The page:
The five teenagers convicted of perverting the course of justice over the death of 16-year-old Morgan Huelin last July have all filed papers to appeal their convictions.
The five – who cannot be named because of their age – have lodged notices of appeals against conviction, but no date has been set for the appeal to be heard.
All five are due to be sentenced by the Youth Court on 10 May – they were warned at the hearing when they were convicted that they are likely to face a community service order.
One of the five was also convicted of separate counts of possessing drugs and indecent images of children.
The defendants were also told that the court might want to consider a “restorative justice” settlement, where they could meet Morgan’s parents to talk about happened on the day he died on 5 July last year.
Morgan died of respiratory failure brought on by drug use – a post mortem examination found he had morphine, codeine and a former “legal high” called Etizolam in his system. He had been found unconscious in the garage of one of the boys after a party the night before – when they found him, they carried him 160 yards down the street before two passers-by stopped them and called an ambulance.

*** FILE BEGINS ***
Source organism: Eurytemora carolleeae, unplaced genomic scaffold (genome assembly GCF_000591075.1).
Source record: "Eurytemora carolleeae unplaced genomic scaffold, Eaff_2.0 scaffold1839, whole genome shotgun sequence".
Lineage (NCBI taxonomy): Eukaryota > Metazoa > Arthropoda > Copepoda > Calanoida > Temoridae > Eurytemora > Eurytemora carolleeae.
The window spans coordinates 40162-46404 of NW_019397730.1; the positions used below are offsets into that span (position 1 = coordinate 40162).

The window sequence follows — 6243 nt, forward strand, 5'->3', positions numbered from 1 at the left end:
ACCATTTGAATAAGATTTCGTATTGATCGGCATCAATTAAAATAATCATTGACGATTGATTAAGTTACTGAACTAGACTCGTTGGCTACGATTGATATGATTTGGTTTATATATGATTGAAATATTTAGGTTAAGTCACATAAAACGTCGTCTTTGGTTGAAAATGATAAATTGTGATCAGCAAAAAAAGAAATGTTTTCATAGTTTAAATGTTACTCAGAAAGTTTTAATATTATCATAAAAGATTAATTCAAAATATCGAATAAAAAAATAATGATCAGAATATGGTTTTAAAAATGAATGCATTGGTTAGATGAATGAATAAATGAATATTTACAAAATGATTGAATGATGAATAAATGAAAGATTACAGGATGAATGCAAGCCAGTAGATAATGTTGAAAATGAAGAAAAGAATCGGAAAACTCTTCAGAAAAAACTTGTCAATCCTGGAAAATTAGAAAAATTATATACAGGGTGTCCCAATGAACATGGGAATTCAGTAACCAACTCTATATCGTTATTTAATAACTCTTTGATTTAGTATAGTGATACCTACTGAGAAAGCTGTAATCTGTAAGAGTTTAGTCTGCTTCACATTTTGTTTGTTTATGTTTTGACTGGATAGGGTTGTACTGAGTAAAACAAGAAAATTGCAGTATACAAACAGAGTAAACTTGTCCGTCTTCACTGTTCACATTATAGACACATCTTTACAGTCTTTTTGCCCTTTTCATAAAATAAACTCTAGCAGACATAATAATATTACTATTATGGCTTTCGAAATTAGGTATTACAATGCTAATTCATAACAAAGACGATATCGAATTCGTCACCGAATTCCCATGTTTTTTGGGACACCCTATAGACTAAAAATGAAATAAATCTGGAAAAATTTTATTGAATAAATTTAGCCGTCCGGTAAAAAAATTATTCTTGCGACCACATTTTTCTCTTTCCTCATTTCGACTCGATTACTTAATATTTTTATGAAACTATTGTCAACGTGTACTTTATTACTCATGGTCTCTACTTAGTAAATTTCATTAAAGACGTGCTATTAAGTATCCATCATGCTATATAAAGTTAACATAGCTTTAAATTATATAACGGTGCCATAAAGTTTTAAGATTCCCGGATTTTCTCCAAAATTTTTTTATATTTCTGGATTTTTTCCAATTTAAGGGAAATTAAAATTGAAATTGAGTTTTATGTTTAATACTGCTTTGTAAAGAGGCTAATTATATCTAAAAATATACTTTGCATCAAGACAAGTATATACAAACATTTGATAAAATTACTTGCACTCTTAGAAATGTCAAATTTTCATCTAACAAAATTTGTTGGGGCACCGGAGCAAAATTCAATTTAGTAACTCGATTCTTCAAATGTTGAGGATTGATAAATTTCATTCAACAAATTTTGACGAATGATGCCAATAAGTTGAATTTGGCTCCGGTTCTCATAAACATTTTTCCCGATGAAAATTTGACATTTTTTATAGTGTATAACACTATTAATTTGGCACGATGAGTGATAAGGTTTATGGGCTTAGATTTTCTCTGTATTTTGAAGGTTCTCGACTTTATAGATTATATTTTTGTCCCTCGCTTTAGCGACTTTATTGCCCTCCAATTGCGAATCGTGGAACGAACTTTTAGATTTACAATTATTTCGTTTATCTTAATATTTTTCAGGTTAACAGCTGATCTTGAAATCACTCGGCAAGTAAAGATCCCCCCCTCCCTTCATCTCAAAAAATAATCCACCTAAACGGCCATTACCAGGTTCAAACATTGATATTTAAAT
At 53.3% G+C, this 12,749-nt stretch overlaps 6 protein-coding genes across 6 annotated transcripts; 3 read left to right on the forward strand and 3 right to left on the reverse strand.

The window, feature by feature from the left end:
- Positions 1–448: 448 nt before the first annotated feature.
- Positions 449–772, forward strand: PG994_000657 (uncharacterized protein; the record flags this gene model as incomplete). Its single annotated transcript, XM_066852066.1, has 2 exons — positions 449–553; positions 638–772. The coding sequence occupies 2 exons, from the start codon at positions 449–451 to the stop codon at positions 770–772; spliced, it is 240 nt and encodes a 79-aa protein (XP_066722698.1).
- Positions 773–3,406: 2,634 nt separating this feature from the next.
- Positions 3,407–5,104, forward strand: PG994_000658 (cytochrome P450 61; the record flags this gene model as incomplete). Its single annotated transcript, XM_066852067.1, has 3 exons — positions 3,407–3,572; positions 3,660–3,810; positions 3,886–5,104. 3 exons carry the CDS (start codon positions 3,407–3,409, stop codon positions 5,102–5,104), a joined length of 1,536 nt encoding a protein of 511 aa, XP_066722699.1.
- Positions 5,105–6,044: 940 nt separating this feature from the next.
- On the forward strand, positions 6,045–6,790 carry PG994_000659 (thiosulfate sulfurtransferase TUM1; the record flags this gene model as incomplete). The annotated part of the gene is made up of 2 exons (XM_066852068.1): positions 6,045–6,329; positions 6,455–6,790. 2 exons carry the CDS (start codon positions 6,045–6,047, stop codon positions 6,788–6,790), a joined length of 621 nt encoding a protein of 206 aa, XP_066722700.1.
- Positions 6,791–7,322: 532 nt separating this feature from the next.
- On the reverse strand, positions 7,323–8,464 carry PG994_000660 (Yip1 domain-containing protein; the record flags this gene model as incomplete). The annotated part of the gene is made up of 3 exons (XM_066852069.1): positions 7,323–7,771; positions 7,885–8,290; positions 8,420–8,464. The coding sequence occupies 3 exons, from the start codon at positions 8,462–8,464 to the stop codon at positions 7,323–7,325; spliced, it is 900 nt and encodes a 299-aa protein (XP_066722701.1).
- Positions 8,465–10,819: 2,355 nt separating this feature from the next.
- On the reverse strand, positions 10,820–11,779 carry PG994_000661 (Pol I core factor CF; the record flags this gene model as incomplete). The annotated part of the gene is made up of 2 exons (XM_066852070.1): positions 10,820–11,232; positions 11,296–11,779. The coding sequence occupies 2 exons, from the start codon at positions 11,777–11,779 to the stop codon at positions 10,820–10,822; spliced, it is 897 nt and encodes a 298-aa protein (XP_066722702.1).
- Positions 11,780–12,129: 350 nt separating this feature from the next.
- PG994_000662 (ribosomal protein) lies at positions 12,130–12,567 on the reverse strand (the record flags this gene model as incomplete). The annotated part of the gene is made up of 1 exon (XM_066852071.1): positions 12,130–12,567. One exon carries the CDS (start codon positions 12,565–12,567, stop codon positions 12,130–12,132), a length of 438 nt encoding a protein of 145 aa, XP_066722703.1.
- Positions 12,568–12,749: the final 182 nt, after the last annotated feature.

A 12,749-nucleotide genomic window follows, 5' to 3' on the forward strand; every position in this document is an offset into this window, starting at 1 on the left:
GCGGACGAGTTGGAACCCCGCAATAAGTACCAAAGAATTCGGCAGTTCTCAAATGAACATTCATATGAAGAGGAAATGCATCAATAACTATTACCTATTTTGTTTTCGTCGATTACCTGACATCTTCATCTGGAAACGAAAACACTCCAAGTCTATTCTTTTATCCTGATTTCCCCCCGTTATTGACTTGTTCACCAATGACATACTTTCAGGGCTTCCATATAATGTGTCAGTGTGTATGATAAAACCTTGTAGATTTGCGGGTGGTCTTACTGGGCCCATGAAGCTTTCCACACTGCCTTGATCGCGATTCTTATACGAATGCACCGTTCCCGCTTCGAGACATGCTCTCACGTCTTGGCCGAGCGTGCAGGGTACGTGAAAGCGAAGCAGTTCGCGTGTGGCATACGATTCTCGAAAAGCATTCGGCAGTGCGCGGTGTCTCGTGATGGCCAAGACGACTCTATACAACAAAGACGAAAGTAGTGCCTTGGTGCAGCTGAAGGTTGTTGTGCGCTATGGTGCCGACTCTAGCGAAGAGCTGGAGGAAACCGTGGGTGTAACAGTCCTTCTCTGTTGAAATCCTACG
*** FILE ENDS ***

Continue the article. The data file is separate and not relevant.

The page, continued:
Evidence from passers-by, paramedics and police officers heard by the court shows that the boys gave conflicting and evasive answers when questioned about what had gone on when asked on the morning of his death.
The defendants were originally arrested on suspicion of murder – all but one of them gave “no comment” answers when interviewed by the police in the hours and weeks after the incident.
Morgan had consumed drugs at a party at another house before coming back to a second home with the boys, and evidence was heard that he consumed more when he got back to the house.
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